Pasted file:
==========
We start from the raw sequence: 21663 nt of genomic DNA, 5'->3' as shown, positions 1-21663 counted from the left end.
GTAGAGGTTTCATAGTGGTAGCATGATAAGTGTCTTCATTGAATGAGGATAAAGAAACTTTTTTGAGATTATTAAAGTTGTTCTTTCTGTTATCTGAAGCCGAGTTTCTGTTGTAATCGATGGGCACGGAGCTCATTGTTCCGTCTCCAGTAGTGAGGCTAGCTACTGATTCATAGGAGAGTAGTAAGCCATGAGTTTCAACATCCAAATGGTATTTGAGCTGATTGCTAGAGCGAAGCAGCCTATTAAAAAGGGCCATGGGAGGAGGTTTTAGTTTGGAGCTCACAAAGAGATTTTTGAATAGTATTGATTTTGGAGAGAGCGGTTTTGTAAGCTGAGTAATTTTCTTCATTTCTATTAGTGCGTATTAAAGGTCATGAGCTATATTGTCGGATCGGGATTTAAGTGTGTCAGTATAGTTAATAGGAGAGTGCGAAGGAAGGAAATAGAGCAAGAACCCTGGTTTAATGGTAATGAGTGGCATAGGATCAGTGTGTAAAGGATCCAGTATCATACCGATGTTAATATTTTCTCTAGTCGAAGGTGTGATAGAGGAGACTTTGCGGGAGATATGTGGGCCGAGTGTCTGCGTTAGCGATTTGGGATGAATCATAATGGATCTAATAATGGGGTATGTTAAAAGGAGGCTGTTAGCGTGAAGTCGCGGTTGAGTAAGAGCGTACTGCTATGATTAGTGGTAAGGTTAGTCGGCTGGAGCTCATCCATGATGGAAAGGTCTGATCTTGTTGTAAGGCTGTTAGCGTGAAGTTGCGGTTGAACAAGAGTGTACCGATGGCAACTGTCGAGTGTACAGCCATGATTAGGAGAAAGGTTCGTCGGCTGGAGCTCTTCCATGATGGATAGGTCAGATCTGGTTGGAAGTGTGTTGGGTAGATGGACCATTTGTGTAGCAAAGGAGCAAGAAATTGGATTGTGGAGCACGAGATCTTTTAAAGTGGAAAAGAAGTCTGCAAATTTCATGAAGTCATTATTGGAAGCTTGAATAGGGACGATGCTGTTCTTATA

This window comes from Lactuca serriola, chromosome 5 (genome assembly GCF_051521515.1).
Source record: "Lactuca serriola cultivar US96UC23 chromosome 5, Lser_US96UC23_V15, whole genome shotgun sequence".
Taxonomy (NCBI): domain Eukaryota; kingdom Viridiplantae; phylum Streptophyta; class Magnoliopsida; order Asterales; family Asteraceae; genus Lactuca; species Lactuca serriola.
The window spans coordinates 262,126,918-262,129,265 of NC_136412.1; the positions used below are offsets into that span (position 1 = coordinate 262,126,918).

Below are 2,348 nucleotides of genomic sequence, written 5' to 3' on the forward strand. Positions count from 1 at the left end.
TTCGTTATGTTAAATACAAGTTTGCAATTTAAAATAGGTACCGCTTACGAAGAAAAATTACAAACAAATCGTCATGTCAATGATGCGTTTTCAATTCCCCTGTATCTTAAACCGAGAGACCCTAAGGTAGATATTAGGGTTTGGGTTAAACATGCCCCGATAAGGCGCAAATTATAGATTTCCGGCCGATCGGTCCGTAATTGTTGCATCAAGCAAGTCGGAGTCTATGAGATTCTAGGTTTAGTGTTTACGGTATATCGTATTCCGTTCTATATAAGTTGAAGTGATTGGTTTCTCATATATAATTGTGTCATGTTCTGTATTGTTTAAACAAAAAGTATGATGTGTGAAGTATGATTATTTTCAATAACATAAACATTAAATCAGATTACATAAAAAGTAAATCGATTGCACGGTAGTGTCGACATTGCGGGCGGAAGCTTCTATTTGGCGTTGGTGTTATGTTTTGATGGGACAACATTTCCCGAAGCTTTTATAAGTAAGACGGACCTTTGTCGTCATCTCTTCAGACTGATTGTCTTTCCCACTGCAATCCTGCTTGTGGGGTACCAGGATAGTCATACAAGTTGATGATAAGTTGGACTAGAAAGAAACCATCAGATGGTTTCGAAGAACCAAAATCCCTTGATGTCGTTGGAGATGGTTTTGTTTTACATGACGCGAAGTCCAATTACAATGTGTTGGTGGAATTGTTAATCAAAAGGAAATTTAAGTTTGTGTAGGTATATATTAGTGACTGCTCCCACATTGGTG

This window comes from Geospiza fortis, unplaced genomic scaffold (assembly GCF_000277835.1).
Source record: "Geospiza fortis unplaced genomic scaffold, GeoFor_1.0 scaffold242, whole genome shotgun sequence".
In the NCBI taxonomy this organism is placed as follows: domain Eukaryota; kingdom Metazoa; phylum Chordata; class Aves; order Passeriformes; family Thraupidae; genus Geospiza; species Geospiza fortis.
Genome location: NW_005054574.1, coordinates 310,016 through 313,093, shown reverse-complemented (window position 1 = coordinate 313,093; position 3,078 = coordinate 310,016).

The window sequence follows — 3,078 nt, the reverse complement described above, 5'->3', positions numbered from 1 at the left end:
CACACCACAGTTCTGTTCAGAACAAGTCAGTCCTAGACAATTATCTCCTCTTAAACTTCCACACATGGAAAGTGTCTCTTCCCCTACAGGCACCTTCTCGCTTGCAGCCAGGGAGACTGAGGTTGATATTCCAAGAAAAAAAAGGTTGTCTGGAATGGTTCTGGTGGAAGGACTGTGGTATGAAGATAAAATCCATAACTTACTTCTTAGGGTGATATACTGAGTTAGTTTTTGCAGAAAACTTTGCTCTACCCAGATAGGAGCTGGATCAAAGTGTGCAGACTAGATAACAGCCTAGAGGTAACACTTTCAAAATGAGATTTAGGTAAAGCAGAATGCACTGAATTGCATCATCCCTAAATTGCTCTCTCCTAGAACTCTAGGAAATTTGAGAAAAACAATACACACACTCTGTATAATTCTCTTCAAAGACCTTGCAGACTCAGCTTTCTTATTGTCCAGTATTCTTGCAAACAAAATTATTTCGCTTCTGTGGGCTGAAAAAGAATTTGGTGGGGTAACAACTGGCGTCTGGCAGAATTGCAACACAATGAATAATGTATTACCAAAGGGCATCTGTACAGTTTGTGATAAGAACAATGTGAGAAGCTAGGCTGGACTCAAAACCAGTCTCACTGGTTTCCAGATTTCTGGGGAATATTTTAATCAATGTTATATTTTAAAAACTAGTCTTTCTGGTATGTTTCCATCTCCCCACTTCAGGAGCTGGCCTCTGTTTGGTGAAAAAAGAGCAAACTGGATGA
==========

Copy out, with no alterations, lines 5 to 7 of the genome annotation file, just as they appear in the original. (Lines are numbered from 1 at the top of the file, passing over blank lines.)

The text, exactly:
Taxonomy (NCBI): domain Eukaryota; kingdom Viridiplantae; phylum Streptophyta; class Magnoliopsida; order Asterales; family Asteraceae; genus Lactuca; species Lactuca serriola.
The window spans coordinates 262,126,918-262,129,265 of NC_136412.1; the positions used below are offsets into that span (position 1 = coordinate 262,126,918).

Below are 2,348 nucleotides of genomic sequence, written 5' to 3' on the forward strand. Positions count from 1 at the left end.